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RNC: We've only just begun to fight for Latino voters

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Thousands of demonstrators march during a May Day immigration rally in this file photo from Los Angeles, California.

With polling showing Mitt Romney getting crushed by President Obama among Latino voters, the presumptive GOP nominee admitted to donors last month that the data "spells doom for us” if the party cannot find ways to reach out to the crucial voting block.

But with the election just six months away, the Republican National Committee’s Hispanic Outreach Director Bettina Inclan told reporters at a briefing Tuesday that the RNC has just begun its effort to find and persuade Latinos to vote for Romney and the rest of the Republican ticket in six crucial states.

Inclan introduced Latino outreach directors for Colorado, Florida, Nevada, New Mexico, Virginia and North Carolina – all battleground states that Obama carried in 2008, with the help of Latino voters.

Analysis of exit poll data from 2008 indicated that without Latino support for Obama, New Mexico and Indiana would have switched into Republican John McCain’s column. But even without those two states, Obama would have still won enough electoral votes to win the White House.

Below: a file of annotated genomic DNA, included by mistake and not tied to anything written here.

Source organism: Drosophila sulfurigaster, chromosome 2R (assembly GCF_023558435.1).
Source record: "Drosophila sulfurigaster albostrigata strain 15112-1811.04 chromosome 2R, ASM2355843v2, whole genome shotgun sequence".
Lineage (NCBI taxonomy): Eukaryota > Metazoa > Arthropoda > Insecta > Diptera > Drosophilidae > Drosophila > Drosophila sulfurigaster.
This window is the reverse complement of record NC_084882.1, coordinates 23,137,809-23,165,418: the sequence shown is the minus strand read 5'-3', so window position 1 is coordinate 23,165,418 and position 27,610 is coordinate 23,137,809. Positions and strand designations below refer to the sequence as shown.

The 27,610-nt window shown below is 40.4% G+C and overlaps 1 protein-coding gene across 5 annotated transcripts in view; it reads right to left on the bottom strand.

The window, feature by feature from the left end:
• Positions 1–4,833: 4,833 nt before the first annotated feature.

But if Latino voting this November even partly reflects the increase in Latino population in states such as Colorado, North Carolina, and Virginia, then it could be decisive.

Related: RNC official says Romney 'still deciding' on immigration

Inclan said the RNC’s state-specific targeting of Latino voters and potential voters is “unlike anything we’ve done in the past …. Anyone who says we have one plan for all Hispanics doesn’t get the Hispanic community” because Hispanics in Florida differ from Hispanics in Nevada and even within Florida, for example, Hispanics in Miami will differ from those in Orlando. The RNC’s message will be bilingual and tailored to reach specific groups within each state.

When a reporter asked why Arizona, with its large Latino population, wasn’t on the GOP target list Inclan said, “All of our numbers show that it is going to be a Republican state. It’s not one of the battleground states.”

Inclan said “we need to rebuild some of these relationships” with Latino voters. “We need to do better with the Hispanic community because we haven’t done enough to reach out to them, we haven’t done enough to go to Spanish media and talk about issues that impact the Hispanic voter …. We’re not having enough of a conversation on the issues.”

She said the RNC has “a lot of specific data” on “who we have to reach out to” – but she was unwilling to give reporters any specifics about the RNC’s voter targeting strategy or its benchmarks for success in the six battleground states where the outreach directors will be working.

Will it be possible, for example, for Romney to do in New Mexico this November what President George W. Bush did in 2004 – winning the state by about 6,000 votes?

“I can’t give you our entire strategy, but clearly what we’re trying to get is a lot these swing voters, a lot of people who are disappointed with President Obama and trying to bring them over to the Republican Party,” Inclan said.

Stanford University political scientist Gary Segura, who is a principal in the polling firm Latino Decisions, said the RNC faces an exceedingly difficult challenge.